Comparing F# and C#
in asp.net core
If you haven’t tried F# before
As you might already know, F# is a dotnet language, so you don’t need to install anything extra, you get it out of the box with dotnet-sdk.
If you haven’t before, I invite you to shake hands with your neighbor F#, and play out a bit, before reading further; here is a quick and awesome getting started.
dotnet new console -lang F#
A simple WebAPI project
dotnet new webapi -lang F#
In this repo I created a simple CRUD web API in C# with Swagger and ef-core migrations, with a simple background job calling an endpoint with an HTTP client (swagger pets sample endpoint).
After that, I created a copy of that same API in F#, but using features peculiar only to F# language, mostly type providers, in detail:
- FSharp.Data for appsettings.ENV.json
- FSharp.Data.SqlProvider for the ef-like db-context generated at project loading time . An alternative exists for a smarter dapper-like experience, with type checking, FSharp.Data.SqlClient
- SwaggerProvider, for generating HTTP Client classes and DTO Models at compile time using the open-API specification of the external REST HTTP pets endpoint.
Since I didn’t use entity framework, I replaced the migration part with a simplified DbUp approach.
On Type Providers
If you haven’t tried them before, you should now create an F# console program (or script), add FSharp.Data nuget package, and play with the JsonProvider or CsvProvider, to have an idea of what it is, so you can stay 100% on track to what follows! It’s not required, but would make much sense, and I ensure you it will be worth it.
dotnet new console -lang F#
dotnet add package FSharp.Data
An F# type provider is a component that provides types, properties, and methods for use in your program. Type Providers generate what are known as Provided Types, which are generated by the F# compiler and are based on an external data source.
For example, an F# Type Provider for SQL can generate types representing tables and columns in a relational database. In fact, this is what the SQLProvider Type Provider does.
Provided Types depend on input parameters to a Type Provider. Such input can be a sample data source (such as a JSON schema file), a URL pointing directly to an external service, or a connection string to a data source. A Type Provider can also ensure that groups of types are only expanded on demand; that is, they are expanded if the types are actually referenced by your program. This allows for the direct, on-demand integration of large-scale information spaces such as online data markets in a strongly typed way. [src]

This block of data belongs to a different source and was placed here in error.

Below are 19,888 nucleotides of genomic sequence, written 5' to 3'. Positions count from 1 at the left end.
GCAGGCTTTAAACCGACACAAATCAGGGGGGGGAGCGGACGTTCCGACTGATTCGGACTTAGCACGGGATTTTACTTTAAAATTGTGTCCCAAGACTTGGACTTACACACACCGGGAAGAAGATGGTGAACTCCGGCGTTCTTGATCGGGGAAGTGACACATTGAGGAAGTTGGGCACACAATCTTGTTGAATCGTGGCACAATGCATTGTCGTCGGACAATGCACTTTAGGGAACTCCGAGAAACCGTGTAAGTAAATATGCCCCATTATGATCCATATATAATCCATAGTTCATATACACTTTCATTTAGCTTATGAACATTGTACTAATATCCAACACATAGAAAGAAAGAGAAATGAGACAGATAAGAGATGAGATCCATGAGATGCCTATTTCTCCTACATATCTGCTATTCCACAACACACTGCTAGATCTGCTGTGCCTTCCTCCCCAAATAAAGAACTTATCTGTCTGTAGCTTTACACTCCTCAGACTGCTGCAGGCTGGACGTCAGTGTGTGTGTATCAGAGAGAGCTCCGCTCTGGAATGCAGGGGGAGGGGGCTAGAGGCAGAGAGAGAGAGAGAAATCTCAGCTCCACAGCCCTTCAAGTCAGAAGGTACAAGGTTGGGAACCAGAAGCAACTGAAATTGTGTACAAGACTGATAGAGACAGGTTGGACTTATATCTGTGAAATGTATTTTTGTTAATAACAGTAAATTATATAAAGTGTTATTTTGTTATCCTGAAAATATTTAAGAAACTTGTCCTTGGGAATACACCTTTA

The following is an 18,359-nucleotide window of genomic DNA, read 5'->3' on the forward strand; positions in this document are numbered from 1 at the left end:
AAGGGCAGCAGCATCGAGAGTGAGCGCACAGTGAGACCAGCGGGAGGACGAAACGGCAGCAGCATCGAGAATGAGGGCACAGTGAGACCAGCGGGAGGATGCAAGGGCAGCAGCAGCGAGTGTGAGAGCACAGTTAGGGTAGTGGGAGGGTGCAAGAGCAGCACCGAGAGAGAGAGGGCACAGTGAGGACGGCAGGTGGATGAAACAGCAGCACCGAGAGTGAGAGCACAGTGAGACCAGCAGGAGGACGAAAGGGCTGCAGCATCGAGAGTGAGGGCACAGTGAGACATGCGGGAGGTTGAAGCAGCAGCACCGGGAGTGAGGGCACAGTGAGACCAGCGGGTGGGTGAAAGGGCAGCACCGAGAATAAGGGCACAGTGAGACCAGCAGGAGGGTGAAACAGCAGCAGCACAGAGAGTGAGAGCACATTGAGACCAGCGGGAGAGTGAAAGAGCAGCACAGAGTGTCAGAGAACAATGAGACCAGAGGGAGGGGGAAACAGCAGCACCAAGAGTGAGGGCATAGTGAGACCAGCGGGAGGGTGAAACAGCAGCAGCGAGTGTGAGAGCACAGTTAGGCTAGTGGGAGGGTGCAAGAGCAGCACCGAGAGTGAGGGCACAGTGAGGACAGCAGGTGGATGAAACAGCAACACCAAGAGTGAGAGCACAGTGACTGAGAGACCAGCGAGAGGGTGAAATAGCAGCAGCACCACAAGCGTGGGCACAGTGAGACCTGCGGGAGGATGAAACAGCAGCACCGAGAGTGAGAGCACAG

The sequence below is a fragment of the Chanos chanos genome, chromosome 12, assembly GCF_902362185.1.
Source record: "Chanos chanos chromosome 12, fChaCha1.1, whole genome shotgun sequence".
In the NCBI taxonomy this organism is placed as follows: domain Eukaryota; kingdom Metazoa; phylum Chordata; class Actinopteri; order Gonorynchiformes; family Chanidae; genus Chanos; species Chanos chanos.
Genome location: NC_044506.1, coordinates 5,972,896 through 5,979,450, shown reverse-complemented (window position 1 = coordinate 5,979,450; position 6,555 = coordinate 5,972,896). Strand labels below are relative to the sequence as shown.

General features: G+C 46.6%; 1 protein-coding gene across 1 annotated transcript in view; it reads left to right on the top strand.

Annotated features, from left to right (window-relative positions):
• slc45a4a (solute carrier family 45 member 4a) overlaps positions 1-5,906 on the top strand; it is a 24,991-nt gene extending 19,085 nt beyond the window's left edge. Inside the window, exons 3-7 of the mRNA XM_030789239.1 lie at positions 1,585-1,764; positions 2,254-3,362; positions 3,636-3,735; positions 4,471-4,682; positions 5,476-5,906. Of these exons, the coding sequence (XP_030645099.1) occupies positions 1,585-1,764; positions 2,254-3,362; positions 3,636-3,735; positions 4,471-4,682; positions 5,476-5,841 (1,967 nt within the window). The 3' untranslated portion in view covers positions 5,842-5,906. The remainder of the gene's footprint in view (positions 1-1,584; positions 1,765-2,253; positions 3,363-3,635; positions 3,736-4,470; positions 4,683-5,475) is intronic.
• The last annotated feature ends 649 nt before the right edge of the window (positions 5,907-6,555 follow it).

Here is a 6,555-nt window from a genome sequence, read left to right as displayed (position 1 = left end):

Good questions to ask yourself while reading further
Think about CHANGE in a piece of software, in a wider and long term context, try to think years instead of days or weeks.
Think about the rippling effect of that changes, and what is needed to cope with that change in both C# and F# solutions. Is it the same effort?
- Change in software is constant! Almost nothing is forever
- What is a good language investment for Core Business Logic?
- Most frequent changes involve data changes: API methods and models, DB models, files.
Much software will get older than people eventually, and my point is, can we neglect some practical advantages when choosing a language over another?
- DB access: we start in the sample code just with 1 entity (just to show the idea), think about what happens when needing to extend the domain. Think about adding new tables, new relations, new entities.
What differs between C# and F#?
- appsettings.ENV.json: think about adding and changing configuration over time, think about configuration “validation”. what is more safe, who can make mistakes at runtime? How the F# compiler can ensure compile-time check with type providers.
- HTTP API Clients → how many changes are needed every time a new endpoint in the external Pets API has to be mapped to the client, changes in DTO contract? Do we need to add more and more all the time? how can we detect change? What is the most efficient way of handling with this in C# and F#?
Comparing Finally! Dear Lord!!!
I advise if you want to follow directly in code, by cloning this
Compares two almost identical APIs in F# and C#. Features: CRUD controller to access a simple Persons Entity…
git clone https://github.com/jkone27/FsharpWebApi.git
For startup configuration we have basically no differences between C# and F# implementation. The only apparent change being the automatic type inference in F# where you do not have to specify return types (void in C#),
and configuration constructor parameter is already available as private member when injected, without an extra line for declaring it (gray as it’s unused in the example), whereas in C# that requires an extra line, even if declared as private member instead of property.